The residents of Sderot, an Israeli town on rolling hills near the Negev desert, are more accustomed to rockets falling from the skies than to rain. Hardly a day passes without a homemade rocket or two fired by Palestinian militants streaking crazily across the sky from Gaza and into Sderot. This week, Israeli Defense Minister Ehud Barak decided to try a new method to end these rocket attacks: A directive issued Thursday announced that every time that militants fire a rocket, Israel would respond by cutting off electricity to Gaza's 1.5 million people. Barak's move was based on the assumption that the prospect of bringing new collective hardship upon their own, long-suffering people would restrain Palestinian militants from attacking Israeli communities.
Just one day after Barak's decree, Islamic Jihad was at it again. Three rockets crashed into the Negev desert, and on Friday a fourth landed near Sderot. But Gazans have reacted to the blackout threat with a collective shrug. "What do we care if there's no power?" said one Gaza journalist reached by phone. "We hardly have anything to cook, anyway."
The United Nations and other international bodies, however, joined Palestinians in denouncing the new measures as collective punishment of the residents of an enclave closed off by the Israeli military. Even before the latest crackdown, Gaza's residents have endured restrictions of travel and shortages of food and supplies imposed by the Israelis, backed by Western nations, after Hamas seized control of the area last June from the rival Fatah militia of President Mahmoud Abbas.
The punitive blackouts are only one part of the new clampdown on Gaza. Food imports from Israel, the only source for Gaza residents, are also being scaled down from 120 trucks a day to 70, officials say. Military officials said that Barak's other choice was a full-scale assault on Gaza, but he rejected this option since it would cost many lives on both sides.
One Hamas military commander told TIME that his organization could stop Islamic Jihad, a far smaller group, from launching the rockets. "But why should we?" he said. "We offered the Israelis a truce, based on accepting a Palestinian state within the 1967 borders, and they rejected that." Another Hamas official, Salah Bardweel, head of the parliamentary bloc, said that the new sanctions won't weaken Hamas's control in Gaza. "We have money, our morale is high, and this only makes Palestinians angrier at Israel."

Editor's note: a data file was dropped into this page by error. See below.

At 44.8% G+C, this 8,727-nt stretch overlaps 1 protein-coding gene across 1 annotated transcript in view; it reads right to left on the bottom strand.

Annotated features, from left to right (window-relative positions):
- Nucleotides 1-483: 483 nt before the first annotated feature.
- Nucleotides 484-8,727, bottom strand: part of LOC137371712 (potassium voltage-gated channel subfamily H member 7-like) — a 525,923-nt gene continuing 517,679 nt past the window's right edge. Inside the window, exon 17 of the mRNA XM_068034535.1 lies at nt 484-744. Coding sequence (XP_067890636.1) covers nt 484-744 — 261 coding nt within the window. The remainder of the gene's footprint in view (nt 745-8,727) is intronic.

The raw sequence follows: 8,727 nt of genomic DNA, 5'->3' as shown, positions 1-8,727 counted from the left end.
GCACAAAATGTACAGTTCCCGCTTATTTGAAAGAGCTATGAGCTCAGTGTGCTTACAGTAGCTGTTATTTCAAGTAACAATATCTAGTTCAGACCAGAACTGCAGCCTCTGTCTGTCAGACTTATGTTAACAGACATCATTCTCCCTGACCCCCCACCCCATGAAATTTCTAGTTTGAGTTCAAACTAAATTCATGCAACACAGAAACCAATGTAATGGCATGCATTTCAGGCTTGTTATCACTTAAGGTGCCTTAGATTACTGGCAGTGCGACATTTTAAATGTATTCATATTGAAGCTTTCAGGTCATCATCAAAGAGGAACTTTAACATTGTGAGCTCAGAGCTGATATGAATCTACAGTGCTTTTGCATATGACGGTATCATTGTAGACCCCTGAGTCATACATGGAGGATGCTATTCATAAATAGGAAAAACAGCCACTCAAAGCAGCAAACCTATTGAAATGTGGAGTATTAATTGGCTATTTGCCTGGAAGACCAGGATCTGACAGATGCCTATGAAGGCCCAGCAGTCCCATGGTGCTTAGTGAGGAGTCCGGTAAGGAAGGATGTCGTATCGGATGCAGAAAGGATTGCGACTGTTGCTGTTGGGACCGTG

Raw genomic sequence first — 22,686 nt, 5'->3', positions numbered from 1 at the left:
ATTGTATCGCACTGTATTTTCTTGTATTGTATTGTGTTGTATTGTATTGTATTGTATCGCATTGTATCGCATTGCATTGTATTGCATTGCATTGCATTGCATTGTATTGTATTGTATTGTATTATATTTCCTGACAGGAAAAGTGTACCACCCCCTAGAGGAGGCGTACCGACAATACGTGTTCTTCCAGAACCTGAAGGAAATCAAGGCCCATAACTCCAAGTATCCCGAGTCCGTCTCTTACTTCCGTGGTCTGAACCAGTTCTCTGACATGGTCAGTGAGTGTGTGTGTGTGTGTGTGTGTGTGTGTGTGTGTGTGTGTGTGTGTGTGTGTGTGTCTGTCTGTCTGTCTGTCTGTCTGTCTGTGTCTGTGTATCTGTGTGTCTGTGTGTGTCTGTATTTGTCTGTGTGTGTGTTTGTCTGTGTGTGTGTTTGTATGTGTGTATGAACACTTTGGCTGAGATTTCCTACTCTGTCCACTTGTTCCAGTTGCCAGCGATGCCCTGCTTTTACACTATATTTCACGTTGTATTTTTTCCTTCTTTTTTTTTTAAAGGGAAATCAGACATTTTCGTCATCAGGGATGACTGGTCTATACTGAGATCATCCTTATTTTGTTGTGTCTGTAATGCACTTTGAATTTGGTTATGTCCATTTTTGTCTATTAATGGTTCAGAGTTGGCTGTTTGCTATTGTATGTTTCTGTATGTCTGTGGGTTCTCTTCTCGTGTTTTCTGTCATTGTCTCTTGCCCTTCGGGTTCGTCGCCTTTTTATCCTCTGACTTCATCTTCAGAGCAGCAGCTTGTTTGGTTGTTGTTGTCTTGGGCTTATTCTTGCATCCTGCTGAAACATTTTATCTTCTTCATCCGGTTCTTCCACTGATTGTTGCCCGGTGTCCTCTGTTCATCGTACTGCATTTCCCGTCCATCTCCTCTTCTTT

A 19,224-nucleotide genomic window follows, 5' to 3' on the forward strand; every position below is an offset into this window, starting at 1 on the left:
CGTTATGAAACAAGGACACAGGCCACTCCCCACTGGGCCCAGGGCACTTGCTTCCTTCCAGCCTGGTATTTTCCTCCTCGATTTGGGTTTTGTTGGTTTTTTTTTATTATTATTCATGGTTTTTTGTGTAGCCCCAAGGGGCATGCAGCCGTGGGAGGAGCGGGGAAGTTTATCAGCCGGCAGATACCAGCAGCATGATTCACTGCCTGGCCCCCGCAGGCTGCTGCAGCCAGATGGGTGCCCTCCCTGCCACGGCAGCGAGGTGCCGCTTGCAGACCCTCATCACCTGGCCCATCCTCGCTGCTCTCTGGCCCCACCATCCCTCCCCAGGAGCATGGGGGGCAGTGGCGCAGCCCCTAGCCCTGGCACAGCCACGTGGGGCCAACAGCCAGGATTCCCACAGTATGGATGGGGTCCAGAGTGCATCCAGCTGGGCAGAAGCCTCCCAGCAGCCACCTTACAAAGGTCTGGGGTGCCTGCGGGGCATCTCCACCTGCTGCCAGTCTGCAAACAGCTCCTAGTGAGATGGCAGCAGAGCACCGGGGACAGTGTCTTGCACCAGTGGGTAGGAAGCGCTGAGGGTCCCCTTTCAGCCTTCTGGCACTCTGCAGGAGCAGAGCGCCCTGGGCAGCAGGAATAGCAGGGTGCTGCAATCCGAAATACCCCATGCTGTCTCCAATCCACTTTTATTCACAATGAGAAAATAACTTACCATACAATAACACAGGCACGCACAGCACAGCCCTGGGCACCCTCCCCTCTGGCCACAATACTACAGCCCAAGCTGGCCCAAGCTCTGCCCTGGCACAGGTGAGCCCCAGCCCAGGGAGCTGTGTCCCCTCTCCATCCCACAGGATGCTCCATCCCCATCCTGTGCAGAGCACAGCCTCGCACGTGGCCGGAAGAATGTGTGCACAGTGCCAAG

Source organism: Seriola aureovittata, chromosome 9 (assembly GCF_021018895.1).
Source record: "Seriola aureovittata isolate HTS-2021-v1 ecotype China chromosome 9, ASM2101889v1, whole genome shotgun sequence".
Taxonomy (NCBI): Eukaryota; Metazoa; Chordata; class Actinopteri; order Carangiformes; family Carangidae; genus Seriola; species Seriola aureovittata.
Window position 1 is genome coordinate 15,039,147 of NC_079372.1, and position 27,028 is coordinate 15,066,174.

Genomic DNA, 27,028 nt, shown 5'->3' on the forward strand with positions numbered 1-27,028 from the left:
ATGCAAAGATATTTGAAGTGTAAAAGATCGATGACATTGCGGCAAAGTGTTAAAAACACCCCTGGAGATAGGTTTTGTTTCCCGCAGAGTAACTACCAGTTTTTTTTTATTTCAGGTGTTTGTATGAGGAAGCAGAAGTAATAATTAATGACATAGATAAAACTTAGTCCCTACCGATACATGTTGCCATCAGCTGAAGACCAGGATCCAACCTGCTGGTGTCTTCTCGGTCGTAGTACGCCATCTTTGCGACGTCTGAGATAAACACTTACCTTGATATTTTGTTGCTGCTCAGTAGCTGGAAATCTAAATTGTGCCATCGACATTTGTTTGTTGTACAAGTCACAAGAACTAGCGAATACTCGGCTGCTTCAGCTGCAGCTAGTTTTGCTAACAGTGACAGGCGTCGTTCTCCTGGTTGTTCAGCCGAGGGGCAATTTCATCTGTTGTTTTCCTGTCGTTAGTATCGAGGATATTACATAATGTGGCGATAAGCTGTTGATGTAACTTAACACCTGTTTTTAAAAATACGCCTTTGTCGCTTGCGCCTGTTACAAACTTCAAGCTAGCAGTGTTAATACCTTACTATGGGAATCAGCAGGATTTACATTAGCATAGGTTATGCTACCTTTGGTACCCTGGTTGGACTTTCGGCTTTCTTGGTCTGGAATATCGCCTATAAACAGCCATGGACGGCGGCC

The Israeli threat sharpens the dilemma facing President Abbas: Even as he negotiates with Israel in preparation for a U.S.-sponsored peace summit to be held in Annapolis later this year, he is locked into a power struggle with Hamas throughout the Palestinian territories. Still, his government on Thursday condemned the new Israeli crackdown. Abbas's advisers say that collective punishment of Gazans will make it harder, if not impossible, for the President to reach accord with Israel.
The legality of Israel's proposed power cuts is also contested. Government lawyers argue that because Israel pulled its troops and settlers out of the 40-mile-long coastal strip in 2005, it is no longer responsible for the welfare of its residents and can cut off electricity and fuel if it wants. "Because this is an entity that is hostile to us, there is no reason for us to supply them with electricity beyond the minimum required to prevent a crisis," Deputy Defense Minister Matan Vilnai declared on an Israeli army radio station.
But the U.N. and other international organizations, and even some Israeli human rights lawyers, point out that Israel still maintains the control of an occupying power over Gaza, which gives it responsibility for the welfare of its impoverished but defiant residents. Despite the legal questions, no court challenges have been mounted in Israel thus far.
Meanwhile, Sderot's residents assume that even if Gaza is blanketed in darkness, Palestinian rockets will still light up the sky en route toward their homes.
With reporting by Jamil Hamad/Bethlehem